An additional reason exists for adopting the F1000 Factor for evaluation of biology papers. Countless scientists throughout the world support open-access publishing (Note 3), where article retrieval is unrestricted and free-of-charge. Unfortunately, ranking papers with the Journal Impact Factor will not permit a move toward open-access, as established journals with high impact factors (owned by the major for-profit publishing houses) will continue to attract papers of significant scientific discovery. Therefore, a major change has to occur in the ranking system to convince authors that their scientific careers will not be hindered for publishing in open-access, and consequently often lower-tier journals. At the same time, in order for worldwide acceptance, the novel approach must appease the likes of Elsevier and Nature Publishing Group, who would retain a reputation for acceptance of high-quality papers. As the F1000 Factor is a post-publication ranking system, it possesses great potential to forward the open-access movement. Nature, Science and Cell could continue to hold a reputation for publishing high-quality papers, as is evidenced by the fact that the F1000 Top10 list is often composed of papers from these journals, and yet the struggling scientist who favors open-access publishing, would not be penalized for submitting elsewhere. F1000 Biology acknowledges that their website may ultimately “help to combat the often invidious issue of journal hegemony (1).”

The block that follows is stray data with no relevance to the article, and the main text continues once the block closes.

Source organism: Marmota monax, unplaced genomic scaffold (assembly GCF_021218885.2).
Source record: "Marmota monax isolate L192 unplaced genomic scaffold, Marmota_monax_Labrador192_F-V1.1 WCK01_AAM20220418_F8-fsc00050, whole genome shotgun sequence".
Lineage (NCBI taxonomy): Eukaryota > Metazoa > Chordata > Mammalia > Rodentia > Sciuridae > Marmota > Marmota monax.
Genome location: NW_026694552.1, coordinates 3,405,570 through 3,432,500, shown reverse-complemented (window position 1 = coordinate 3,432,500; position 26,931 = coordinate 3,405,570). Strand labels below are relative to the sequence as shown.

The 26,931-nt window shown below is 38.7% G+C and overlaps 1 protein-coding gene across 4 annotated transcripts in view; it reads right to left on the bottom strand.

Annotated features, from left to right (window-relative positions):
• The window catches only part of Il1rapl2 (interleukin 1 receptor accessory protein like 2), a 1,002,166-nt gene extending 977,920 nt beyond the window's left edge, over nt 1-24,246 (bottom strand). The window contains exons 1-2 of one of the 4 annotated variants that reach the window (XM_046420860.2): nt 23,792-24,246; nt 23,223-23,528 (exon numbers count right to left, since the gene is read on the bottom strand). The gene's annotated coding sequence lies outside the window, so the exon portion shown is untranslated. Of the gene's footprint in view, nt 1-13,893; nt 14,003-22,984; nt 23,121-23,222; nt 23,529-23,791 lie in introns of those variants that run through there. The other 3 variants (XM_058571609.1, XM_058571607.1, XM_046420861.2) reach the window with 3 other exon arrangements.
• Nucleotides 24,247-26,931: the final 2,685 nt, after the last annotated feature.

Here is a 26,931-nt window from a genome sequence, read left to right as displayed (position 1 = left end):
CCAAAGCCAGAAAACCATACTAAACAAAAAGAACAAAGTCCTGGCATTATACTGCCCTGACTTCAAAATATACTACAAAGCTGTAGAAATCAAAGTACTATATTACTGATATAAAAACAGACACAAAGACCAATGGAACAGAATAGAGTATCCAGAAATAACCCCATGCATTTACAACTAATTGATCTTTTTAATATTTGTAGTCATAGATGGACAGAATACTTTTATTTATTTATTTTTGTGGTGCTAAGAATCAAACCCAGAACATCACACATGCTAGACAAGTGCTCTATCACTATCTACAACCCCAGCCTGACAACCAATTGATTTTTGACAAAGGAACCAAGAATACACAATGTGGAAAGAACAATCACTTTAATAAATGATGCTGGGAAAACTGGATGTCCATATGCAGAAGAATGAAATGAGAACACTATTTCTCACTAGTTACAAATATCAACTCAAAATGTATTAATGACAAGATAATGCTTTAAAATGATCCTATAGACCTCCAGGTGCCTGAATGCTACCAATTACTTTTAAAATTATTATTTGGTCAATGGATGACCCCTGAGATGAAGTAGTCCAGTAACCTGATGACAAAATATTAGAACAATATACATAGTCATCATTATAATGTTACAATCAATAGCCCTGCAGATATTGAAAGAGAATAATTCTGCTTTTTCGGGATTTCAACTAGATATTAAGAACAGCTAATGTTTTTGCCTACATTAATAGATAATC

Globally, greater than 80% of the top institutions are current subscribers to F1000 Biology (6). All the same, it is the institutional promotion evaluation bodies that need to recognize the F1000 Factor as the best currently available method for evaluating the quality of work published and employ a scoring system whereby a scientist is rewarded for selection within the Faculty of 1000 Biology. With this preliminary step, and continued awareness of this powerful website, we can look forward to a change in scientific evaluation and ultimately a transformation of the biology publishing industry.


1. Percentages were calculated by dividing, for each journal, the number of 2004 articles Recommended on the F1000 Biology website by the number of articles published in that year (obtained from the ISI Journal Citation Reports 2004, Func=Frame). Values for Cell = 0.58, Science = 0.43, Nature = 0.41. An evaluation of ‘Recommended’ is given to selected papers of special interest to a Faculty, while ’Exceptional’ status is awarded to the top 1% of publications.

2. Personal communication

3. In 2003, an open letter was circulated by The Public Library of Science (PLoS), encouraging publishers to post archived articles in freely accessible Internet public libraries. This letter was signed and supported by close to 34,000 scientists (5).


1. Retrieved July 2, 2005 from the Biology Reports Ltd., Faculty of 1000 website

2. Retrieved July 2, 2005 from BioMed Central website r-releases?pr=20020920.

3. Retrieved July 2, 2005 from the Health InterNetwork website bility.php.

4. Retrieved July 2, 2005 from Science Blog website

5. Retrieved August 3, 2005 from The Public Library of Science (PLoS) website

6. Retrieved August 31, 2005 from the BioMed Central website r-releases?pr=20050311.